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Mobile gaming

China tech giant Tencent to warn parents when children spend too much money on games such as Honour of Kings

World’s top grossing games publisher to notify account holders when underage players spend over US$77 a day

PUBLISHED : Thursday, 21 June, 2018, 1:28pm
UPDATED : Thursday, 21 June, 2018, 11:02pm

Tencent Holdings, the world's top grossing games publisher, will alert parents when their children spend excessively on games amid growing global concern over the mental health impact of the industry.

Tencent said on Wednesday it will notify payment account owners whenever an underaged QQ account user spends more than 500 yuan (US$77) a day on its games, including the widely popular title Honour of Kings.

Using a dedicated customer service team of 200 people, Tencent will identify users under 18 years of age based on information from the real-name registration process, or by judging from their online behaviour.

Payment account holders will be reached through WeChat, Tencent’s messaging app, or via the phone number provided during the account registration process.

The alert service is currently in trial operation and the company said it pledges to modify and improve its rules on game spending levels, identification of underage users, and methods of contacting account holders.

“We hope to further guide the underage to form habits of moderate recreation and rational spending with this service,” Tencent said in a statement.

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The new alert service comes days after the World Health Organisation, an agency under the United Nations, classified so-called gaming disorder as a mental health condition.

WHO said the classification will help governments, families and health care workers be more vigilant and better prepared to identify the risks.

However, the agency and other experts noted that less than 3 per cent of all gamers are affected by the condition, the Associated Press reported.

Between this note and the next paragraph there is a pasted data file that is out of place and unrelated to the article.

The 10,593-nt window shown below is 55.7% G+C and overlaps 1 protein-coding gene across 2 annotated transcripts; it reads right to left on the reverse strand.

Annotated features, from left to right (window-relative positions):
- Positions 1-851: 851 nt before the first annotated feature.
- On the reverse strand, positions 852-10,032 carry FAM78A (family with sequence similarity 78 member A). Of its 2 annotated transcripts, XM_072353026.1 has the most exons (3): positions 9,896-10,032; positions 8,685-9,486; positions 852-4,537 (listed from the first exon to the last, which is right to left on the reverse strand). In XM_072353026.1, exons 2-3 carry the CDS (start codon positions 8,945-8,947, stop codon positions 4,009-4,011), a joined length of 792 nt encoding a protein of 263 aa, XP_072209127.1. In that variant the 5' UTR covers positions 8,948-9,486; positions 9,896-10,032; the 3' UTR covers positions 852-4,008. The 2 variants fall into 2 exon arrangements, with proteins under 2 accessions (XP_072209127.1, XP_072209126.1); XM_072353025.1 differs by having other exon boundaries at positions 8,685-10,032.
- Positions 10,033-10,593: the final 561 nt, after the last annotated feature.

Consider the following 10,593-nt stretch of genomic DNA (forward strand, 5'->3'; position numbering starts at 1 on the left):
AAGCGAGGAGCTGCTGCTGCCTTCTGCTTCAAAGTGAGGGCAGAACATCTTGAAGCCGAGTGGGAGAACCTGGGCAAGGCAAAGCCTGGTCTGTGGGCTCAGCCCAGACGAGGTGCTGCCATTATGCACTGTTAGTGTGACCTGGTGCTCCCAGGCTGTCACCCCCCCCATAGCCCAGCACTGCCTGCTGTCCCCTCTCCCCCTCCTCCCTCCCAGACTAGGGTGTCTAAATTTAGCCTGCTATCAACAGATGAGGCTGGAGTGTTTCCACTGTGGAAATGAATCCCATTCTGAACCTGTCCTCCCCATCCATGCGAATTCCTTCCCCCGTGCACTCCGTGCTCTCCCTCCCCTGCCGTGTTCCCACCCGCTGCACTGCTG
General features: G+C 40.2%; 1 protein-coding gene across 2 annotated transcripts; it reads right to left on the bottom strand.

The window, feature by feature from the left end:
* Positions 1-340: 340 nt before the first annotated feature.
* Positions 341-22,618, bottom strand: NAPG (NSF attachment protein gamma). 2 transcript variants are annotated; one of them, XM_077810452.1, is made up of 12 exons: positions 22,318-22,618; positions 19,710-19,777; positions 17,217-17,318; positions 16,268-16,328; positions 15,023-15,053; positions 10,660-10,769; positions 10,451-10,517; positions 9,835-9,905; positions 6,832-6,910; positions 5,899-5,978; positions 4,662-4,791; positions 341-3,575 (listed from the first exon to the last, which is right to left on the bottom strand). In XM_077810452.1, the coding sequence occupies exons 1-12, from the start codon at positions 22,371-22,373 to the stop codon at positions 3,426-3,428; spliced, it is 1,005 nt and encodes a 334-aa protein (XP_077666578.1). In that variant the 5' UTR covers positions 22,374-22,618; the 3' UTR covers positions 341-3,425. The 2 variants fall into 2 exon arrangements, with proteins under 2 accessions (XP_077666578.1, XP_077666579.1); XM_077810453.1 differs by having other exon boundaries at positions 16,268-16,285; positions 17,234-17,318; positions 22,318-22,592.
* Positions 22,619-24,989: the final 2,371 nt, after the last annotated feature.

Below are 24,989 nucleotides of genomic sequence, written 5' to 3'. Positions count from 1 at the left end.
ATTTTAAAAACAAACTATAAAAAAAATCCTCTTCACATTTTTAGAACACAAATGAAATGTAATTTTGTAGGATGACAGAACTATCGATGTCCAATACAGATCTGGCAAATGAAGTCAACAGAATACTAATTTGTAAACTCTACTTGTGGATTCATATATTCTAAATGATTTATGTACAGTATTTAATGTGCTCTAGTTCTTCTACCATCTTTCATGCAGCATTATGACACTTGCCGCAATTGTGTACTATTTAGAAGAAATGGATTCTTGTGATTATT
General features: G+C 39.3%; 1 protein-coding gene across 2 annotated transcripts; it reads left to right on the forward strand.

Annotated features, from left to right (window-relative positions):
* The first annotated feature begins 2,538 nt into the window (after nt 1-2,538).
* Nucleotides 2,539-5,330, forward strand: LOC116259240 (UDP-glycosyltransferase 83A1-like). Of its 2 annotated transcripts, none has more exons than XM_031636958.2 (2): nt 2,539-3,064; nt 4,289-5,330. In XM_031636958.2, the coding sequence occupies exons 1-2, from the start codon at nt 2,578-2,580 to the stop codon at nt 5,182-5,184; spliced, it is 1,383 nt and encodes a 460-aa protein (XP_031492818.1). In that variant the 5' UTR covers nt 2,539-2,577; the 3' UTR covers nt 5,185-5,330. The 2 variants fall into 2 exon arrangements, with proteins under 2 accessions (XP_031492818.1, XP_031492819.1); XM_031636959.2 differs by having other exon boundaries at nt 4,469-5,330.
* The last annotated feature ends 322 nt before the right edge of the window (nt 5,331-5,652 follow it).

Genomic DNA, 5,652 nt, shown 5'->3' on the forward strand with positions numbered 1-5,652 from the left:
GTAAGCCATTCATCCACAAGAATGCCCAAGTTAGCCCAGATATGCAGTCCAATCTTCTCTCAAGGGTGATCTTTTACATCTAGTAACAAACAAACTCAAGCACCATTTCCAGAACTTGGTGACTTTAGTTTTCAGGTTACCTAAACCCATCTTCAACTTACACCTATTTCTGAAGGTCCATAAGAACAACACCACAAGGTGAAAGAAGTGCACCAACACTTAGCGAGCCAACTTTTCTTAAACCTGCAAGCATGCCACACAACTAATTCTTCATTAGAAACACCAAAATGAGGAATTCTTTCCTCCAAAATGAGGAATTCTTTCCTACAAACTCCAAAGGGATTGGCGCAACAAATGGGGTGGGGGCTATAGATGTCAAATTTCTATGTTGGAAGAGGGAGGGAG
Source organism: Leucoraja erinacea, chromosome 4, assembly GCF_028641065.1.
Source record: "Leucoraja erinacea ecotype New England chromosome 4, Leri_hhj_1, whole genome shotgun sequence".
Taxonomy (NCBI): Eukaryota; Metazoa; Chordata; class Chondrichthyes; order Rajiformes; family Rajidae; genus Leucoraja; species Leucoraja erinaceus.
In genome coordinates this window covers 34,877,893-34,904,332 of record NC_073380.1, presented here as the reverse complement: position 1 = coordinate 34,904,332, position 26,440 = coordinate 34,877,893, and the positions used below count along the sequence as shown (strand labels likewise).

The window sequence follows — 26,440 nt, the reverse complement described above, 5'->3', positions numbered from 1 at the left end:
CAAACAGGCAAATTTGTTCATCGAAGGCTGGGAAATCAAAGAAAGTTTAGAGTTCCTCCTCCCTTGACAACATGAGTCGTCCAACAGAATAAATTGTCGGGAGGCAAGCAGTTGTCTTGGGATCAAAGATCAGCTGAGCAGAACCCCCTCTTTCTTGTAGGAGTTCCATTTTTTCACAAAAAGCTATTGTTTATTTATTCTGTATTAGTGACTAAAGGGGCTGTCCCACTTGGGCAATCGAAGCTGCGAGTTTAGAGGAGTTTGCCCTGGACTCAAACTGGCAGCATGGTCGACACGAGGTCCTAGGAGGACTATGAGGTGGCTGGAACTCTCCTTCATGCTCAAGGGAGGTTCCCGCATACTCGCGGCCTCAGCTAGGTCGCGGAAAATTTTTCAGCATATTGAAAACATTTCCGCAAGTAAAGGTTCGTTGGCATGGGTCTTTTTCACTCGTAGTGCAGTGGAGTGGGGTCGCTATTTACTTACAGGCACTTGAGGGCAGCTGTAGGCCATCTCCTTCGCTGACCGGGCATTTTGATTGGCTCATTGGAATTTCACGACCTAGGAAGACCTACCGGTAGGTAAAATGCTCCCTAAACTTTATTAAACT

“I do not think it will hurt the game operators or the industry when WHO classifies gaming disorders as a type of mental health condition,” said Turian Tan, an analyst at IDC China.

“The classification offers standardisation on how to define the [condition], which has always been under discussion.”

Tan added that Tencent and NetEase were promoting their “functional games” this year, which are designed for education and other purposes besides pure entertainment. “They are expanding their game genres and building positive images,” he said.

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Games have become a lightning rod for criticism amid growing concerns over gaming addiction among the country’s youth.

Last July People’s Daily compared Tencent’s blockbuster game Honour of Kings to “poison”, a move which wiped US$17.5 billion off Hong Kong-listed Tencent’s market value in one day on speculation the central government would intervene and curtail the industry.

Following the criticism, Tencent CEO Pony Ma Huateng said the company would set a daily time limit of one hour for players under the age of 12, and they would not be able to log into the game after 9pm.

In 2017 an 11-year-old girl spent 100,000 yuan (US$14,700) of her parent’s money on equipment for her game roles in Honour of Kings, China’s most popular game with more than 200 million players.

Ma was on the defensive again during the country’s annual political gathering in March after a member of the top political advisory body proposed a classification system for video games, calling them the new “opium” because an obsession with them was affecting the younger generation.

The Tencent chief announced that the company would introduce so-called digital contracts that would allow parents and children to negotiate time limits for playing Honour of Kings.

The terms in the contracts can be written to link playing time to tasks such as completing housework and study, thus encouraging positive behaviour in children by rewarding them, Ma said in March.